This week from Monday 8th June is Carers Week and as happens each year there is a huge online presence with pledges of support for carers from many organisations and individuals. There are also numerous activities around the country aimed at supporting carers. Like many others, I have pledged my support to Carers Week this year and I have committed to trying to reach as many carers as possible by continuing to write my blog.
This year Carers Week will be different because of COVID 19 but perhaps we can make it different in other and more positive ways.
I often wonder whether or not initiatives like Carers Week actually make a difference to the everyday life and experience of carers. Unfortunately, many of the carers I speak to are unaware of events like Carers Week and continue to feel invisible and undervalued.
It is of course a huge challenge to convert the commitment of organisations and the words written in strategies into something which makes a real difference on the ground. There is a massive gap to be bridged between the hopes and aspirations contained in plans and strategic documents and the lives of carers and the pressures they face day in, day out.
So, I have been wondering what I can write which will make a difference and help to bridge the gap.
All any of us can really do unless we are in very influential roles is to try to make our voices heard in whatever way we can. Sometimes we don’t speak up because we fear we will not be listened to or we are nervous about speaking to people we perceive to be much more important than us or we think the way we feel and what we want is not important enough.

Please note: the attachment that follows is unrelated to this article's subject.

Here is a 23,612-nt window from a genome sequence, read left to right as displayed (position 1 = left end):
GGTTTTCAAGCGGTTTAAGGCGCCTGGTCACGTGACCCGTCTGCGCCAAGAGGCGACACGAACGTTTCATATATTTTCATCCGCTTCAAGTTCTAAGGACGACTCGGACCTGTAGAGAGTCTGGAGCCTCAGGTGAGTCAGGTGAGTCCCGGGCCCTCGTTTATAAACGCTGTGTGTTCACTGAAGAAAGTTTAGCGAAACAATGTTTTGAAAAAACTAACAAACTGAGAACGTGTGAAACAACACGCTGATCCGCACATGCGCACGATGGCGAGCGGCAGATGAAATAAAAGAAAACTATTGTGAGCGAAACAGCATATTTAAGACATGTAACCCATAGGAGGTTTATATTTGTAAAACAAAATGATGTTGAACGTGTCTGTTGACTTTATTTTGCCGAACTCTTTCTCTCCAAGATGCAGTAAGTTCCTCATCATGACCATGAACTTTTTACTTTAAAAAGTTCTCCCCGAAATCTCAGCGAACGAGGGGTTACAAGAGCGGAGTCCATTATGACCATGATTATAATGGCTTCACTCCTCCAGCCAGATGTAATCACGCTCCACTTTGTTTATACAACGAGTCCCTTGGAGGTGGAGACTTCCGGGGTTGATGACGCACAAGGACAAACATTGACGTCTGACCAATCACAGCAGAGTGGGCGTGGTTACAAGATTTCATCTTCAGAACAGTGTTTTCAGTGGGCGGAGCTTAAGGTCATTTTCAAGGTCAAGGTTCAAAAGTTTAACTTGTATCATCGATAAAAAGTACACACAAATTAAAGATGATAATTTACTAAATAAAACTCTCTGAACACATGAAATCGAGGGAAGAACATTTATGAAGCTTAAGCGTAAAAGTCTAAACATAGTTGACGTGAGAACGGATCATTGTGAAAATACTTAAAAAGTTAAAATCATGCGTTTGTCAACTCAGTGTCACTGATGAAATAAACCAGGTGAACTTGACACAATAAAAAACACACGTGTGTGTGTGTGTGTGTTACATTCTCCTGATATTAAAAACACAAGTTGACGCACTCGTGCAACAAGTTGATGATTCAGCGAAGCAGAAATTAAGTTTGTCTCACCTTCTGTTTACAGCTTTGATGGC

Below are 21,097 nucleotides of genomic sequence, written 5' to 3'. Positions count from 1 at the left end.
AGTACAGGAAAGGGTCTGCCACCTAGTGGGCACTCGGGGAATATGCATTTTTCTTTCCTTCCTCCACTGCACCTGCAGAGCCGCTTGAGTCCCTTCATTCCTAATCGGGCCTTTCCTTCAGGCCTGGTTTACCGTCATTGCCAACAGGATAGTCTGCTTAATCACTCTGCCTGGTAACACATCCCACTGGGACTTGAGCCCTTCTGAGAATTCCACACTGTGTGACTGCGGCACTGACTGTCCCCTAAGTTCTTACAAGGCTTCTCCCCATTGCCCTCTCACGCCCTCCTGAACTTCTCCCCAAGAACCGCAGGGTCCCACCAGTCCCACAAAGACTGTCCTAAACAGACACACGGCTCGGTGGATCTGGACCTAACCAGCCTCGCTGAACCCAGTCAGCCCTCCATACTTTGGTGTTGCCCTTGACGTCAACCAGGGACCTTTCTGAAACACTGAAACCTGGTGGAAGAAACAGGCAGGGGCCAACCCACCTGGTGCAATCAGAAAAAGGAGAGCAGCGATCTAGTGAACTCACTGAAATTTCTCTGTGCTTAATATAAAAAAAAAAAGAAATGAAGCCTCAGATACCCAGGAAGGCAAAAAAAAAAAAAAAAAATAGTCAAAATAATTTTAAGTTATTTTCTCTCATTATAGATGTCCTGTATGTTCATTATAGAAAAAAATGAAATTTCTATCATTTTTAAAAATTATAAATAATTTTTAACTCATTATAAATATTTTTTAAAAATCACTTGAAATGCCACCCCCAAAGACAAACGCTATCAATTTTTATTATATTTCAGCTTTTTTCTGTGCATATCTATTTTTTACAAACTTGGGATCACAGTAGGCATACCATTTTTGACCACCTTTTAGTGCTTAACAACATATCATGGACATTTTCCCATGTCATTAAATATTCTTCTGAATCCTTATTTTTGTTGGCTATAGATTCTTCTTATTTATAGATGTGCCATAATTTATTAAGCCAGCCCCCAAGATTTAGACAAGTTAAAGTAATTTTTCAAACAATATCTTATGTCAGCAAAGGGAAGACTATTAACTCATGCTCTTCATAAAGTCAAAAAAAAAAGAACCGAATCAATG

This Carers Week and beyond I would like to urge us all to try to make our voices heard.
When things are not how we would like them to be – speak up! When what is written in plans does not turn into a reality – speak up! When simple things which would make a difference to us are not taken on board – speak up! When it feels like there is no point because no-one listens – keep speaking up!
It isn’t easy, speaking up is very hard work. We can often feel intimidated by those we would like to influence, we can sometimes feel as though we are being too demanding or that we are the only ones who think in a certain way or that what we need is just not possible. But if there is something that would make a difference to you, it is very likely that it would make a difference to other carers too. Be brave and confident and don’t be put off – keep speaking up wherever and whenever you can!